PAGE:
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May 27, 2014updated 11 Jan 2016 5:21pm

Bill de Blasio’s Bloomberg bashing doesn’t do to make him popular

By Spear's


‘Après moi, le deluge.’ I can’t help thinking that Michael Bloomberg must have been saying that to himself on his last day as mayor of New York. Whether you agreed with his methods or not, the Bloomberg administration left its mark on the city, and a lot of it was for good. During his tenure, New York’s crime rate dropped, tourism surged and the number of jobs increased.

He paved the way for new arts initiatives like the Frieze Art Fair and, when the balance sheet required it, dipped into his pocket and paid for the things he believed in.

It wasn’t all bliss. Instead of solving the problem of teachers’ pensions, he only succeeded in pushing it down the road, and by the end of his term there were so many buildings going up that New Yorkers finally balked at the massive overdevelopment.

He also developed a certain annoying trait of trying to have a say in people’s personal lives, whether that was attempting to ban large sizes of sugary drinks or attempting to ban baby formula from being distributed in hospitals.

But in spite of his nannying tendencies, Bloomberg was a guy who really wanted to improve New York City, and he set about it like the economist he is, as though the city were a company in need of an overhaul. He was an abnormality in politics because of his immense wealth ($27 billion). In some ways he behaved more like a king: his supreme wealth insulated him from having to kowtow to special interest groups.

Unwanted bill

His successor, however, is just the opposite. A career politician, Bill de Blasio rose to power under Clinton and many have seen his election as a return to business as usual. As you might imagine, New York Society loathes the new mayor. He didn’t endear himself to them with his campaign message of a ‘tale of two cities’ divided by wealth and then his unsuccessful attempt to raise taxes on the rich to fund a universal pre-kindergarten programme.

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The straw that broke the camel’s back was his rudeness to Bloomberg on the day de Blasio took office as mayor. The day should have been nothing but a win for de Blasio — all the great and the good of political New York were there, and he even had President Clinton officiating. But de Blasio made his first misstep when he began attacking the policies of his predecessor, with Bloomberg sitting behind him, his lips pushed together so tightly they looked like pieces of string. It was a bad beginning.

Life has gone from bad to worse for our new mayor, as New York was hit with snowstorms every week for the first two months of 2014. To make matters worse, during one particularly bad blizzard de Blasio neglected to plough the Upper East Side. To say it was unpopular with the residents of the Upper East Side would be a gross understatement. When the denizens of Park Avenue can’t speed-walk between doorman-staffed buildings down their city streets, you are going to know about it.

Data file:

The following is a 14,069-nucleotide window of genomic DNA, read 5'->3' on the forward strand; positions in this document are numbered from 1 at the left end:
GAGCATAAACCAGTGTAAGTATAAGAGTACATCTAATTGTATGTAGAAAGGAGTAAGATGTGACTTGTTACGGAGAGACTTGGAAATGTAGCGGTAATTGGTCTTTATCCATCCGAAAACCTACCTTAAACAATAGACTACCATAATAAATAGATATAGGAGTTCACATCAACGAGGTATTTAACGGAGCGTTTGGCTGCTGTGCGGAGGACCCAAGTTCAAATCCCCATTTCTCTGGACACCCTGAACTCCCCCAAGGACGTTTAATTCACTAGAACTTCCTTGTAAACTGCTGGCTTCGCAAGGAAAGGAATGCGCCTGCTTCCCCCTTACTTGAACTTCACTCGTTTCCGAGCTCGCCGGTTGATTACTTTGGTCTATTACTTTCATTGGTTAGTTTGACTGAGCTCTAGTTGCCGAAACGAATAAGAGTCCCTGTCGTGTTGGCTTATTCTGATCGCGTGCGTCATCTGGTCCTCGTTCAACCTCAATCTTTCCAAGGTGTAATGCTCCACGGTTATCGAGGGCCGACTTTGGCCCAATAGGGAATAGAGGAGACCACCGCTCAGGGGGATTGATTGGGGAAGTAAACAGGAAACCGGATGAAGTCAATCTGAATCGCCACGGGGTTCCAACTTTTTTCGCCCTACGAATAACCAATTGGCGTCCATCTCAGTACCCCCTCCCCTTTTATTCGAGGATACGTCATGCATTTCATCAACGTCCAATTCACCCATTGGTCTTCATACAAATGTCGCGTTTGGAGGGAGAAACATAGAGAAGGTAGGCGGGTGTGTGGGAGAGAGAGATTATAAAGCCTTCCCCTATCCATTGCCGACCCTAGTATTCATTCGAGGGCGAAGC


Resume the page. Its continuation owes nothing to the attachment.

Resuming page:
I could go on about the unpopularity of de Blasio’s attempted horse carriage ban, or forgetting until the last minute that the mayor always has a breakfast for the Irish elite on St Patrick’s Day, or being accused of cronyism when he gave his wife, Chirlane McCray, a job as head of his Mayor’s Fund — but the truth is that no matter who replaced Bloomberg, it would have been a tough act to follow.

New York City is unlikely ever to have someone who will be able to rise above the special interest groups as Bloomberg did in order to lead the way he saw fit.

First-class lady

I do have to confess, I’m biased. I’ve never met Mayor Bloomberg, but I do have great respect for one decision he’s made. His girlfriend, Diana Taylor, was October covergirl for Avenue magazine (which I edit) and after spending the day with her I’m impressed by his choice. Not only is she smart and well-educated, she’s also witty, fun, down-to-earth and charming. Beautiful, too.

She was more than happy to wear all the clothes we’d picked out for her, and even when she tried on a particularly hideous dress made by one of our advertisers, she didn’t demur. I couldn’t bear the thought of this elegant person in such a vile concoction, so I told the stylist not to use it. But she never said a word (although I caught a hint of relief in her face).

She was gracious and kind to everyone, the interviewer included (and that is not always the case). I can’t speak for the rest of Mayor Bloomberg’s policies and what he’ll do now that he’s out of power, but if you judge a man by the company he keeps, Bloomberg is clearly on the right track.

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